September Features:

When his father noticed his son’s abilities, he gave him the Stevie Ray Vaughan album "Texas Flood" and told him, "If you're going to play guitar, play it like that” after listening to the album that, that is what JL wanted to do with his life and has stuck with guitar ever since. At one time he considered being a professional golfer when younger and also studied mechanical engineering a little bit in college. But always knew that he was a performer. It's one of those things he just knew he was born to do.

When you are in charge of a group of people, there are several responsibilities that fall on your shoulders. If you've never been in a management position or haven't had any business training, this can be a challenging endeavor. The truth is that it's really not all that difficult, as long as you know what to do. The most successful leaders in any capacity practice certain fundamentals that have proven to be repeatedly effective. It may seem like a lot to remember, but you'll find that the majority of the responsibility as a leader will involve troubleshooting and problem solving. This is the real world, and that's the reality. You'll have much more success dealing with all of the variables that come into play if you first commit to having the basics covered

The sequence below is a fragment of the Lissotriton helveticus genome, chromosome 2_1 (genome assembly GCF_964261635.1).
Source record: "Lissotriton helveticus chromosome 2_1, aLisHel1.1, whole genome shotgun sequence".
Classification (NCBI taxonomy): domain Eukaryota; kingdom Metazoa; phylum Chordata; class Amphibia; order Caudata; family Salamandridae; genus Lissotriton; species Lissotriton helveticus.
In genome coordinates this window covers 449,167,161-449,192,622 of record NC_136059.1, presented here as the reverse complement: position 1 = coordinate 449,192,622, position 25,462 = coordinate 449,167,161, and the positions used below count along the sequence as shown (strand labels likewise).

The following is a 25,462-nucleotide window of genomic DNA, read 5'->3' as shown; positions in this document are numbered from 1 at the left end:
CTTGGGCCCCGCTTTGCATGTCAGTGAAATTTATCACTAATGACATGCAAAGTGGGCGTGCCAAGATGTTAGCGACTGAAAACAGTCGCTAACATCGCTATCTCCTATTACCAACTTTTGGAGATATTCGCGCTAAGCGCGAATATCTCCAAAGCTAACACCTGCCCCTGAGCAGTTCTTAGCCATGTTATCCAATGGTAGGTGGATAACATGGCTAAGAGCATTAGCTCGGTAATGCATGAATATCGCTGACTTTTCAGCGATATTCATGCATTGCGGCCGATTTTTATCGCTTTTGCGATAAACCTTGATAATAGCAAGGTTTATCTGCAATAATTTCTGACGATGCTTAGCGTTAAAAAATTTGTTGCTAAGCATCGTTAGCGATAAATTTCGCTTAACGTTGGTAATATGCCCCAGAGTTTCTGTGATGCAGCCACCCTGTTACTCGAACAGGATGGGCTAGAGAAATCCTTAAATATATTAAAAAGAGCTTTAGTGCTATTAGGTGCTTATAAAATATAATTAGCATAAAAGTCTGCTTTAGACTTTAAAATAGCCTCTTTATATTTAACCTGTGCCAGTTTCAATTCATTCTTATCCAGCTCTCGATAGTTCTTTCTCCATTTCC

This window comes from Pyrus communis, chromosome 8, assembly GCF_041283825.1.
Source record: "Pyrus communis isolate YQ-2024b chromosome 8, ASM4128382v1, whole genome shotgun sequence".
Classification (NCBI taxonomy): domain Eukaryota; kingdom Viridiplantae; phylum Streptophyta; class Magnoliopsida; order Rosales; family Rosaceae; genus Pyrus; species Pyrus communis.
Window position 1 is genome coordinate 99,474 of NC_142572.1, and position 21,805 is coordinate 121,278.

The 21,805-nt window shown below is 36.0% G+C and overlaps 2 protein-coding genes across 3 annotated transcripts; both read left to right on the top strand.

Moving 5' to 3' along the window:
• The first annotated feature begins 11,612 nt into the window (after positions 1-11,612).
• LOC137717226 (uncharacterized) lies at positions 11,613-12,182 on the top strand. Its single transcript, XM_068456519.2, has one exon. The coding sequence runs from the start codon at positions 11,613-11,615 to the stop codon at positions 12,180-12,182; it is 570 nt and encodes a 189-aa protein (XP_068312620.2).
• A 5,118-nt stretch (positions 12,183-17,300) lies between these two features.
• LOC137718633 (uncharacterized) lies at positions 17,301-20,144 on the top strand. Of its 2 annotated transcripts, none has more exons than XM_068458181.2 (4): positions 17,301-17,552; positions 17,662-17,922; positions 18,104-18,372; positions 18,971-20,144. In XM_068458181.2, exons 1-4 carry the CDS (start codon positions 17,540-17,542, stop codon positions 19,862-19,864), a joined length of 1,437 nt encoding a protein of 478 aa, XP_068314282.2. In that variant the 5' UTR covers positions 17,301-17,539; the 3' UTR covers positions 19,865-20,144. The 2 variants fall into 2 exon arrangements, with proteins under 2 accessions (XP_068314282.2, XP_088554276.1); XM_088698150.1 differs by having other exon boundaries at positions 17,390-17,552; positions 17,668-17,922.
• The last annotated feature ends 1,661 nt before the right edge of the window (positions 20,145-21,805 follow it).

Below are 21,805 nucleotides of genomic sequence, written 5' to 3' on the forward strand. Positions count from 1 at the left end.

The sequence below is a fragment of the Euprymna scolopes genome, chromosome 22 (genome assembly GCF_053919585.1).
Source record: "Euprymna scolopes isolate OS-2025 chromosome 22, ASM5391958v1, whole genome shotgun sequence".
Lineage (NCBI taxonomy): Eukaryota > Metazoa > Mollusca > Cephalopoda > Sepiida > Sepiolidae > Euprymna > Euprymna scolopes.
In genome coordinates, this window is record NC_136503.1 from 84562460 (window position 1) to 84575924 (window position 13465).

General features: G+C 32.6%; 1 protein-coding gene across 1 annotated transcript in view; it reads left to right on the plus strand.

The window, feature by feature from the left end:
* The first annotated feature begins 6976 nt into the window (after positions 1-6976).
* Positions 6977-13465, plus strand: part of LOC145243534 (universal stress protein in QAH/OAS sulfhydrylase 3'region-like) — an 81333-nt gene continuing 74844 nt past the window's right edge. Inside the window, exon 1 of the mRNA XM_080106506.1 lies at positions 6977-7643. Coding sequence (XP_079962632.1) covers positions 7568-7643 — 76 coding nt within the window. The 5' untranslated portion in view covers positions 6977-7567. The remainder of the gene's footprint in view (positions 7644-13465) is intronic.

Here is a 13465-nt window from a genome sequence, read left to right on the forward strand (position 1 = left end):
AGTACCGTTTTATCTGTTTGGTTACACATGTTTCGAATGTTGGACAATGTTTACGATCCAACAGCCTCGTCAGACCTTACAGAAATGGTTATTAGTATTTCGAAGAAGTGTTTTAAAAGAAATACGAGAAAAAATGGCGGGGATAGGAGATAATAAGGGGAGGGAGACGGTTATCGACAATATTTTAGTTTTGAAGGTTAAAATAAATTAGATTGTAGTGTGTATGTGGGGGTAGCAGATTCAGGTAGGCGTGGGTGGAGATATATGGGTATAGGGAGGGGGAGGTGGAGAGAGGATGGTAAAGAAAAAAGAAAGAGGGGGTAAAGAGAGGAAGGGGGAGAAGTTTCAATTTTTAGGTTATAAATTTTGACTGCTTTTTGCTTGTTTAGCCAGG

You get a call or text that you’re needed to fill in with a band you’ve never played with before. Naturally, you try to get all the information you’ll need; compensation, songs, style, time and place. You may even get a rehearsal with the group. Despite all your efforts to prepare, you can’t avoid some unexpected twists. Here’s five common surprises that happen when you are subbing on a gig.

It's tempting, especially as a new band, to say yes to every show you're offered. You want to take advantage of every opportunity you get to make a mark in your local scene. But even groups just starting out can't or shouldn't accept every gig they're extended. Sometimes a show can actually be detrimental to your efforts.

Try to avoid these deadly mistakes. Your fans will apprceiate it